How to Choose an Aquarium

The first and most obvious item of aquarium equipment is a tank. These used to be made by fitting panes of glass into angle-iron frames, and were thus restricted to a simple box shape. Nowadays most tanks are made by sticking pieces of glass together with silicone sealant (all-glass construction). Tanks are also moulded from clear plastics, e.g. acrylic, and both this and all-glass construction have permitted greater scope in shape and size. However, some ‘interesting’ constructions – e.g. tall, ‘thin,’ multi-sided towers – are designed primarily as novelty room decorations and are, in terms of providing suitable living quarters for fish, little better than the now universally condemned goldfish bowl. They offer little surface area and little scope for lateral movement – and few fish swim vertically! The old-fashioned rectangular glass box is far more suitable as a home for fish, and we cannot stress too heavily that this should be its main function; a tank can be decorative, entertaining and educational too, but never forget that it is its occupants’ entire world.

aquarium1 How to Choose an Aquarium

There is little wrong with using a sensibly shaped acrylic tank, but they are prone to scratching and this may detract from your viewing pleasure. The view of the interior may also be more distorted than it will be through glass. On the positive side, acrylic is durable, lighter and 17 times stronger than glass, and it is therefore less likely to crack or shatter. All-glass tanks are available ‘off the shelf in standard sizes, or can be made to order if non-standard dimensions or shapes are required. It may be cheaper to have a tank made (ask your dealer) than to buy a ‘branded’ one, the price of which includes transport and other overheads.

Size and siting of the aquarium

It was better to fit the aquarium to the fish rather than vice versa, but you may be limited by the space available, or by the load-bearing capacity of the floor or built-in feature on which the tank is to stand.

If space and weight are no object, a large volume of water is easier to keep biologically stable, and you can keep more fish in a large tank. If necessary you can always divide a large tank into compartments with glass or plastic ‘dividers”, but you can never join two small ones together. A large tank is likely to prove more versatile if your tastes change.

Although a very deep aquarium can look splendid, depth is generally less important than length and width (and thus surface area), unless you plan to keep fish with very deep bodies and/or long finnage. An aquarium more than 60cm (24in) deep may require you to strip to the waist for substrate-level maintenance, and if you want to grow plants you may find it difficult to provide lighting sufficiently bright to penetrate to the lower levels without blinding surface-dwelling fish. A depth of 40 to 45cm (15 to 18in) is suitable for most purposes.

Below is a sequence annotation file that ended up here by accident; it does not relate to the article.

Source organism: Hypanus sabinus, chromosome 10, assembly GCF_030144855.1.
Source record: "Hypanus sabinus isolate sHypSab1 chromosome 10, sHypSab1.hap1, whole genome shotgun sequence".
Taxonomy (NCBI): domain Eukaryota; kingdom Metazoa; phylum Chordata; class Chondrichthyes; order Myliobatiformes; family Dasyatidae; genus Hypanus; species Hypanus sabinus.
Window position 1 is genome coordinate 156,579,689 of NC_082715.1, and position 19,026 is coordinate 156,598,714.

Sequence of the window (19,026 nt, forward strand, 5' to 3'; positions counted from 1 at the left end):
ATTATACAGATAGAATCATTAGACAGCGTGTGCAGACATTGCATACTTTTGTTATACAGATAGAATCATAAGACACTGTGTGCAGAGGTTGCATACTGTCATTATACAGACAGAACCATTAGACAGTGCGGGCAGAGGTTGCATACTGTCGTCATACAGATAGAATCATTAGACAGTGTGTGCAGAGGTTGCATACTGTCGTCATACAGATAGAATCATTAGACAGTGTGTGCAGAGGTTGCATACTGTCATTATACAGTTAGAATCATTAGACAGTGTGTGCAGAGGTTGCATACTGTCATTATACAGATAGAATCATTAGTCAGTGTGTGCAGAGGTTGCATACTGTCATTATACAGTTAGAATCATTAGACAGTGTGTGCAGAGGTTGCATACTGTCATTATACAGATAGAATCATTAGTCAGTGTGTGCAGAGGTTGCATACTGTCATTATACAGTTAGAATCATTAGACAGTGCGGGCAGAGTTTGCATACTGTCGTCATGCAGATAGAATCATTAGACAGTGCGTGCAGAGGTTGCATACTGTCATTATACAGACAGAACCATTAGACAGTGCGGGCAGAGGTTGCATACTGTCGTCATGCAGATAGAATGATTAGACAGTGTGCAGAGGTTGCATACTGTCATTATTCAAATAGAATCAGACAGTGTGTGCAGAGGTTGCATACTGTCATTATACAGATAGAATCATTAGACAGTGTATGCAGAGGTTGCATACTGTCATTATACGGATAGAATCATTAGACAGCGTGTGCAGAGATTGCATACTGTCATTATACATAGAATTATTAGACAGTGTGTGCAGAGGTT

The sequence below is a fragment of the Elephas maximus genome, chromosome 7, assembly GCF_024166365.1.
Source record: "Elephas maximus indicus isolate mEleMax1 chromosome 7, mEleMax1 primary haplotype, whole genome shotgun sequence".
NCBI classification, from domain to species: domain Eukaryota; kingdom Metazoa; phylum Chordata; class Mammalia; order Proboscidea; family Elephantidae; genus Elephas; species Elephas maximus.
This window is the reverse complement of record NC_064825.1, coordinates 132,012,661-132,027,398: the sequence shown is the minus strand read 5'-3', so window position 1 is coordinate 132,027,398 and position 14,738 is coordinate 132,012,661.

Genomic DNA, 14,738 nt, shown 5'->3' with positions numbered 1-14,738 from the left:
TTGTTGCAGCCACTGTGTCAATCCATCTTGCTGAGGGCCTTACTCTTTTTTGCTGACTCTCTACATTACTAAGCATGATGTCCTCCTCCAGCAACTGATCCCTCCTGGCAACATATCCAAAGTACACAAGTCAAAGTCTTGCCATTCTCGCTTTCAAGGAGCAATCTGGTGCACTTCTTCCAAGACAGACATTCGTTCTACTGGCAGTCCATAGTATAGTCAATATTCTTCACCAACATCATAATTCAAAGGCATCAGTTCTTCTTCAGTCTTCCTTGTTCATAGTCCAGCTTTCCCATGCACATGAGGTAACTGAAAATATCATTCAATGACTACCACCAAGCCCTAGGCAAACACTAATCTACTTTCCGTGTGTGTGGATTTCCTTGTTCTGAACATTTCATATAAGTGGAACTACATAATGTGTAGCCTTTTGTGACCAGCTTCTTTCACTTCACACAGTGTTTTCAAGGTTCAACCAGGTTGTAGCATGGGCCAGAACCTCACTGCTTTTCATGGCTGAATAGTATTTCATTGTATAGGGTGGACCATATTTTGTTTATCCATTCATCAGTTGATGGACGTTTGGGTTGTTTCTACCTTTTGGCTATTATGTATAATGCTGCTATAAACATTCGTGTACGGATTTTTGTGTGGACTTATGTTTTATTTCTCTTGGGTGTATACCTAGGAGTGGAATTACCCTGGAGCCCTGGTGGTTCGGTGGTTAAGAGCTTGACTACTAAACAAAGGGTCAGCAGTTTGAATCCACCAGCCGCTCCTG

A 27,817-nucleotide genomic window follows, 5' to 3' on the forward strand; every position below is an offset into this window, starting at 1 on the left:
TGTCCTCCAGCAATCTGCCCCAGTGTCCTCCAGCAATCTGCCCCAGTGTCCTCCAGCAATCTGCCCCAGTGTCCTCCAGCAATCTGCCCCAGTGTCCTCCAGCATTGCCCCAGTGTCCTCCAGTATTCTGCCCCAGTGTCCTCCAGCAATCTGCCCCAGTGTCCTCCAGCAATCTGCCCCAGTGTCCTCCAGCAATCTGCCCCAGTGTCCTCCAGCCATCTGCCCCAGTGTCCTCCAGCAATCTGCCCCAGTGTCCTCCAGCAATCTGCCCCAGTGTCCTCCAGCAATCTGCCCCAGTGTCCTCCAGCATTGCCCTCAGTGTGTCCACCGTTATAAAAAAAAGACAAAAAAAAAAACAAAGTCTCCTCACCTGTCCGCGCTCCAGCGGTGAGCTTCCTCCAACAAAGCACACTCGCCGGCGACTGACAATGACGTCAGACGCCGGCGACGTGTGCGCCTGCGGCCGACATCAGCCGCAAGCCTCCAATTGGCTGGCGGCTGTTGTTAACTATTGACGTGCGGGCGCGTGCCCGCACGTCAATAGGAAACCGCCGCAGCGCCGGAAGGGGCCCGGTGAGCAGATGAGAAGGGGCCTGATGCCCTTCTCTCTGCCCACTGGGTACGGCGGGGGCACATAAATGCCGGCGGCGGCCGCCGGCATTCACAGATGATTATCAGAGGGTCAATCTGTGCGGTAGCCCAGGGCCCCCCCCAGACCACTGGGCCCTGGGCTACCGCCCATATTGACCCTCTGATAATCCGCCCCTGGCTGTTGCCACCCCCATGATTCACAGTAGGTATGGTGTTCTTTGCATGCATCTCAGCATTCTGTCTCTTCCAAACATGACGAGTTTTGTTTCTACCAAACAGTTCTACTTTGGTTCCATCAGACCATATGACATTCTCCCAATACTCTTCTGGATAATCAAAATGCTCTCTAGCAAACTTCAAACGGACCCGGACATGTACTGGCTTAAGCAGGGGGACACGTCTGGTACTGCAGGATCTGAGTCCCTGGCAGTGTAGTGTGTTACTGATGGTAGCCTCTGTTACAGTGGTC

If possible, site the aquarium where it is easily visible, but out of the way of ‘through traffic’ or accidental collisions with moving furniture. Avoid too secluded a site, or the fish may remain shy, and panic when approached. Position the tank at a height suited a comfortable ‘viewing” from your favourite chair, ideally close to an electric socket, to avoid any need for an extension cable. Although natural lighting can be very effective, siting the aquarium in direct sunlight may cause problems with algae, and possible overheating.

You will require regular, easy access for changing water; proximity of a tap and drain may influence your choice of room, as may the age/value of the carpet – it would be unrealistic to pretend that accidents don’t happen now and then.

Bases

The aquarium is normally raised to a convenient viewing level by placing it on a welded metal stand, in a smart wooden cabinet (with cupboards to house equipment), or on a built-in feature such as an alcove shelf or room-divider plinth. Occasionally tanks are set into the wall between two rooms. Home-made stands can be constructed from slotted tingle iron or wood. The base must be strong enough to support the not inconsiderable weight of the aquarium when filled, and professional advice should be sought if necessary.

Aquarium cabinets arc often sold with a tank fitted, and come in standard sizes, as do metal stands – so if you have a nonstandard tank specially made, don’t expect to buy an off-the-shelf stand to match.

The bottom of an all-glass tank should be cushioned with expanded polystyrene (styrofoam) against any roughness or unevenness of the base. The styrofoam should be at least 1.25cm thick, and normally a baseboard of exterior or marine grade plywood (again at least 1.25cm thick) should be placed beneath it. Both the baseboard and the styrofoam are generally cut to the same size as the bottom of the tank.


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